Let's praise God for who He is. Not just what He's done for me. As much as the LCM over-emphasized the corporate, modern worship overemphasizes me. In worship, the corporate in praise of God should be the norm, not the occasional spice.

Get your stones out now.
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Old 03-06-2016, 08:39 PM   #2
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Default Re: Music in the Church

Throw stones? No way! Thanks for your thoughts, OBW. Can you post some of your favorite worship songs in the place you saw the other songs you commented on?
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Old 03-07-2016, 03:09 PM   #3
aron
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Default Re: Music in the Church

I feel that the angels worship what they see. "And let all the angels of God worship Him."

We, on the other hand, write worship songs based on what we suppose God to be. Our suppositions and subsequent emotional responses dominate, and it doesn't matter how fleet our fingers are on the fretboard, or how many octaves our voices reach. It is still manufactured treacle.

Jesus said that He would lead worship of the Father in the Church meeting. He said this repeatedly in both the OT and NT. But instead we get Fred the bass player worshipping some vague amalgam of Jesus/God. Or examining the equivalent of his navel, i.e. his sinful heart. Ho-hum.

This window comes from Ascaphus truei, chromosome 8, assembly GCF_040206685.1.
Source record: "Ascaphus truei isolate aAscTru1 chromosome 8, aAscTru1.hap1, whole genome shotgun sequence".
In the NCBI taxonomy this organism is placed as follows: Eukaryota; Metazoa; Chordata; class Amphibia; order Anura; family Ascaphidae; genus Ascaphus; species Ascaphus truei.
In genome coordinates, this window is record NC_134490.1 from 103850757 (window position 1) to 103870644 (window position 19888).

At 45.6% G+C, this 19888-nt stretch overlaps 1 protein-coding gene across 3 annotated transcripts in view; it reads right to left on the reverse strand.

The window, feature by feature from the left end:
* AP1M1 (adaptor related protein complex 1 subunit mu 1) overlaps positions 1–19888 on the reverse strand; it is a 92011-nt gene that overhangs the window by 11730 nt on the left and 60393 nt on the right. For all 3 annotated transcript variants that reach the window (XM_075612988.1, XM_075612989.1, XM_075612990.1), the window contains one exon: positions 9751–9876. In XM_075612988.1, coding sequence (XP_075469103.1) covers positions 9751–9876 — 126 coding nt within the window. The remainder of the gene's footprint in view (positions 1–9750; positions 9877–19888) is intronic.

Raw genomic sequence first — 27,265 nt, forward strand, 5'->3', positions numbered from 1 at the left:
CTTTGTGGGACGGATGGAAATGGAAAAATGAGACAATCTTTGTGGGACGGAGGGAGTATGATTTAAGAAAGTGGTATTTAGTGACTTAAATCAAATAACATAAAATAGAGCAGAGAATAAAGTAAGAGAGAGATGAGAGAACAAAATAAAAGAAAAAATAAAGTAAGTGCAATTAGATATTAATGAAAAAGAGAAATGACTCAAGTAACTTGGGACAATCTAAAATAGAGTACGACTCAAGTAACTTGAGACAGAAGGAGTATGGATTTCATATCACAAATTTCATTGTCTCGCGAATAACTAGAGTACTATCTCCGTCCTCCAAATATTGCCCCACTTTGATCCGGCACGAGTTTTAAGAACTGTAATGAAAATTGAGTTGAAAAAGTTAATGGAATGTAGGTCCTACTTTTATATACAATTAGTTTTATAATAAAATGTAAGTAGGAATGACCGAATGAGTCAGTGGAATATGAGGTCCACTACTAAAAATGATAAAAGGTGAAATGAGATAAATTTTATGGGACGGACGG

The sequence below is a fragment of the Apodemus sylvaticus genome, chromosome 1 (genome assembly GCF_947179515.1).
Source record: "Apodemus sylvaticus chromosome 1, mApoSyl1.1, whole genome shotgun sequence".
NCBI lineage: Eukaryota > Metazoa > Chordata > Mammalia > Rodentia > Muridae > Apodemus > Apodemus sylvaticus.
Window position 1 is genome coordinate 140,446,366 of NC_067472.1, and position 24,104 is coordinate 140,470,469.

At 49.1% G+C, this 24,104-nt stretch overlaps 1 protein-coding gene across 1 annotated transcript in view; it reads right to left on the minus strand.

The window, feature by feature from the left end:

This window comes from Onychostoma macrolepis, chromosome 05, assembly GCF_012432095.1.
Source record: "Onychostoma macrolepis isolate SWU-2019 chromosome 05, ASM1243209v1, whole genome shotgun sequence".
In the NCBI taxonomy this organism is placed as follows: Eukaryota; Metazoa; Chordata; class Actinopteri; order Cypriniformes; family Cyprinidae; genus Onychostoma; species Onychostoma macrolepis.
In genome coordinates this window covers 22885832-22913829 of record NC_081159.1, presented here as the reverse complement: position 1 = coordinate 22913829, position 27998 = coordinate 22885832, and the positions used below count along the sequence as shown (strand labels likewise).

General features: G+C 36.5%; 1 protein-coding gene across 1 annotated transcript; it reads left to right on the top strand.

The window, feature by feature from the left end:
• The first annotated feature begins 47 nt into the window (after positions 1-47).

On earth there was a Man, Jesus, who never lost sight of His Father in heaven. It was an amazing thing to see this Man. It was a literal show-stopper. But we seem to have lost sight of this Man, and now have a "Jesus in the sky" who can be whatever we want Him to be for today's song. Piffle.

Sorry. That is just my opinion. There is some fantastic contemporary Christian music out there, and I am rabid for it (i.e. unbalanced as I am about most everything else, I warrant), but the vast majority, like 99.6%, is (to me) dreck.

Music is tough, though. It is a very subjective thing. So I respect what others like. I just don't like it.
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Old 03-07-2016, 08:03 PM   #4
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Default Re: Music in the Church

no stone throwing from me either... The hymns of old truly gave me a real glimpse of God. Of Who He is. I have read the book of Revelation many, many times... and if there is anything I truly learned from reading it... is WORSHIP ! There is a LOT of WORSHIP !! It taught me to WORSHIP the Lord with Praise and Thanksgiving.